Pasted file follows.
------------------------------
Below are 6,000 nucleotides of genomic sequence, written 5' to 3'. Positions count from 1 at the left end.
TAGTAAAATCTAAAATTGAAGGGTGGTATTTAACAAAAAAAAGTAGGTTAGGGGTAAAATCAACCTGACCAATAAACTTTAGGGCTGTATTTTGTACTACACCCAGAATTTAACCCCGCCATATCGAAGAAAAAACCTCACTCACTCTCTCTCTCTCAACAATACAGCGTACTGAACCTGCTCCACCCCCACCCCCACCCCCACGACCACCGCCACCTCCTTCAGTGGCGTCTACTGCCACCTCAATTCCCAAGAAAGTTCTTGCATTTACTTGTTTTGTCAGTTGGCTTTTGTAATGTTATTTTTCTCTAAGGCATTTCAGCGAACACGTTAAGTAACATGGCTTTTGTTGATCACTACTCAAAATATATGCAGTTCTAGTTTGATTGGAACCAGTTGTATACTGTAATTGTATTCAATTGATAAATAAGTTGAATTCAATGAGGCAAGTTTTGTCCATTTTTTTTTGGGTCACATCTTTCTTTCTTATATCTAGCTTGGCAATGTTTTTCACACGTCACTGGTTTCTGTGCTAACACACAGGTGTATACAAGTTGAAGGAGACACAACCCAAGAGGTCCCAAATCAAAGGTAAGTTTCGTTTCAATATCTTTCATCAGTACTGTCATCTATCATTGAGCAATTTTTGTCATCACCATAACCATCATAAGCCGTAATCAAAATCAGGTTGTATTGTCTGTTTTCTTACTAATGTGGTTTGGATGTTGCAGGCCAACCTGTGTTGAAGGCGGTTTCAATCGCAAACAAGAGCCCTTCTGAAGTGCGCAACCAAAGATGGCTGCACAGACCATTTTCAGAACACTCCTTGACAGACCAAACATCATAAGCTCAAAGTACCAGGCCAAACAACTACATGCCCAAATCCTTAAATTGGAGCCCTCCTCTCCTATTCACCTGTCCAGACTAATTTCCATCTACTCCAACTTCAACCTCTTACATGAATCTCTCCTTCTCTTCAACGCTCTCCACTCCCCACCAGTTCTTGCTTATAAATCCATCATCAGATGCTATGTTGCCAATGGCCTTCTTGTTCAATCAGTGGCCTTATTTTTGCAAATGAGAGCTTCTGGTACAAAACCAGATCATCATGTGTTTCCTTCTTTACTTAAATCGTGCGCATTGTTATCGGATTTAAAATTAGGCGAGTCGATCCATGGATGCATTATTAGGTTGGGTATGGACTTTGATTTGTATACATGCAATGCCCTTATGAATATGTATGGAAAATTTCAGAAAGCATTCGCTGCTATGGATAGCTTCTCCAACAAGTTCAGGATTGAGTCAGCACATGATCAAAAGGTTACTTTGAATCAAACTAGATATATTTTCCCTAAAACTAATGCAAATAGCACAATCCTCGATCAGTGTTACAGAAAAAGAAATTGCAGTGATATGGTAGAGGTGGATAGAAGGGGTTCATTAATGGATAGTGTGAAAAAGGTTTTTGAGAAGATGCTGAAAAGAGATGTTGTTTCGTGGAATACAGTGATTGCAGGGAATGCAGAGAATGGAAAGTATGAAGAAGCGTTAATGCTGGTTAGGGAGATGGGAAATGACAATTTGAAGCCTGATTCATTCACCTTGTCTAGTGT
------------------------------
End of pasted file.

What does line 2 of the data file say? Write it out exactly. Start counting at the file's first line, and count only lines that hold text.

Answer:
TAGTAAAATCTAAAATTGAAGGGTGGTATTTAACAAAAAAAAGTAGGTTAGGGGTAAAATCAACCTGACCAATAAACTTTAGGGCTGTATTTTGTACTACACCCAGAATTTAACCCCGCCATATCGAAGAAAAAACCTCACTCACTCTCTCTCTCTCAACAATACAGCGTACTGAACCTGCTCCACCCCCACCCCCACCCCCACGACCACCGCCACCTCCTTCAGTGGCGTCTACTGCCACCTCAATTCCCAAGAAAGTTCTTGCATTTACTTGTTTTGTCAGTTGGCTTTTGTAATGTTATTTTTCTCTAAGGCATTTCAGCGAACACGTTAAGTAACATGGCTTTTGTTGATCACTACTCAAAATATATGCAGTTCTAGTTTGATTGGAACCAGTTGTATACTGTAATTGTATTCAATTGATAAATAAGTTGAATTCAATGAGGCAAGTTTTGTCCATTTTTTTTTGGGTCACATCTTTCTTTCTTATATCTAGCTTGGCAATGTTTTTCACACGTCACTGGTTTCTGTGCTAACACACAGGTGTATACAAGTTGAAGGAGACACAACCCAAGAGGTCCCAAATCAAAGGTAAGTTTCGTTTCAATATCTTTCATCAGTACTGTCATCTATCATTGAGCAATTTTTGTCATCACCATAACCATCATAAGCCGTAATCAAAATCAGGTTGTATTGTCTGTTTTCTTACTAATGTGGTTTGGATGTTGCAGGCCAACCTGTGTTGAAGGCGGTTTCAATCGCAAACAAGAGCCCTTCTGAAGTGCGCAACCAAAGATGGCTGCACAGACCATTTTCAGAACACTCCTTGACAGACCAAACATCATAAGCTCAAAGTACCAGGCCAAACAACTACATGCCCAAATCCTTAAATTGGAGCCCTCCTCTCCTATTCACCTGTCCAGACTAATTTCCATCTACTCCAACTTCAACCTCTTACATGAATCTCTCCTTCTCTTCAACGCTCTCCACTCCCCACCAGTTCTTGCTTATAAATCCATCATCAGATGCTATGTTGCCAATGGCCTTCTTGTTCAATCAGTGGCCTTATTTTTGCAAATGAGAGCTTCTGGTACAAAACCAGATCATCATGTGTTTCCTTCTTTACTTAAATCGTGCGCATTGTTATCGGATTTAAAATTAGGCGAGTCGATCCATGGATGCATTATTAGGTTGGGTATGGACTTTGATTTGTATACATGCAATGCCCTTATGAATATGTATGGAAAATTTCAGAAAGCATTCGCTGCTATGGATAGCTTCTCCAACAAGTTCAGGATTGAGTCAGCACATGATCAAAAGGTTACTTTGAATCAAACTAGATATATTTTCCCTAAAACTAATGCAAATAGCACAATCCTCGATCAGTGTTACAGAAAAAGAAATTGCAGTGATATGGTAGAGGTGGATAGAAGGGGTTCATTAATGGATAGTGTGAAAAAGGTTTTTGAGAAGATGCTGAAAAGAGATGTTGTTTCGTGGAATACAGTGATTGCAGGGAATGCAGAGAATGGAAAGTATGAAGAAGCGTTAATGCTGGTTAGGGAGATGGGAAATGACAATTTGAAGCCTGATTCATTCACCTTGTCTAGTGT